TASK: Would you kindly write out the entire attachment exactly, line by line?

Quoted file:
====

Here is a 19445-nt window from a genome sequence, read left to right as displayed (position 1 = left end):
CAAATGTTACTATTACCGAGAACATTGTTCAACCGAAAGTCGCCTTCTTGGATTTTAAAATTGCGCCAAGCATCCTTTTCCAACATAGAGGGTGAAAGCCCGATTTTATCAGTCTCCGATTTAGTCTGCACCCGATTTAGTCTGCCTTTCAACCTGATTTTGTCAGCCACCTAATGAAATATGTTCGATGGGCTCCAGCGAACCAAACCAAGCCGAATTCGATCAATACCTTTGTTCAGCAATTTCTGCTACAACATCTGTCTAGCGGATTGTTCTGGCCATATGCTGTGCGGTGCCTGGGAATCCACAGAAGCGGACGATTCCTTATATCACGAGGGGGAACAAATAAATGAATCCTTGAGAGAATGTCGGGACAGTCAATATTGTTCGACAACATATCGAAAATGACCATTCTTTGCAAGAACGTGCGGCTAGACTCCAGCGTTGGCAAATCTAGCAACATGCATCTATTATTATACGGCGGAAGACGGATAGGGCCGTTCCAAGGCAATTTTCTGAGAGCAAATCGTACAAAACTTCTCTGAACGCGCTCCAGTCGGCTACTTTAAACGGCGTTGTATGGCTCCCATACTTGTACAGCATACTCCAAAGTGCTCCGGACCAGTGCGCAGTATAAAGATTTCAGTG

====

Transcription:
Here is a 19445-nt window from a genome sequence, read left to right as displayed (position 1 = left end):
CAAATGTTACTATTACCGAGAACATTGTTCAACCGAAAGTCGCCTTCTTGGATTTTAAAATTGCGCCAAGCATCCTTTTCCAACATAGAGGGTGAAAGCCCGATTTTATCAGTCTCCGATTTAGTCTGCACCCGATTTAGTCTGCCTTTCAACCTGATTTTGTCAGCCACCTAATGAAATATGTTCGATGGGCTCCAGCGAACCAAACCAAGCCGAATTCGATCAATACCTTTGTTCAGCAATTTCTGCTACAACATCTGTCTAGCGGATTGTTCTGGCCATATGCTGTGCGGTGCCTGGGAATCCACAGAAGCGGACGATTCCTTATATCACGAGGGGGAACAAATAAATGAATCCTTGAGAGAATGTCGGGACAGTCAATATTGTTCGACAACATATCGAAAATGACCATTCTTTGCAAGAACGTGCGGCTAGACTCCAGCGTTGGCAAATCTAGCAACATGCATCTATTATTATACGGCGGAAGACGGATAGGGCCGTTCCAAGGCAATTTTCTGAGAGCAAATCGTACAAAACTTCTCTGAACGCGCTCCAGTCGGCTACTTTAAACGGCGTTGTATGGCTCCCATACTTGTACAGCATACTCCAAAGTGCTCCGGACCAGTGCGCAGTATAAAGATTTCAGTG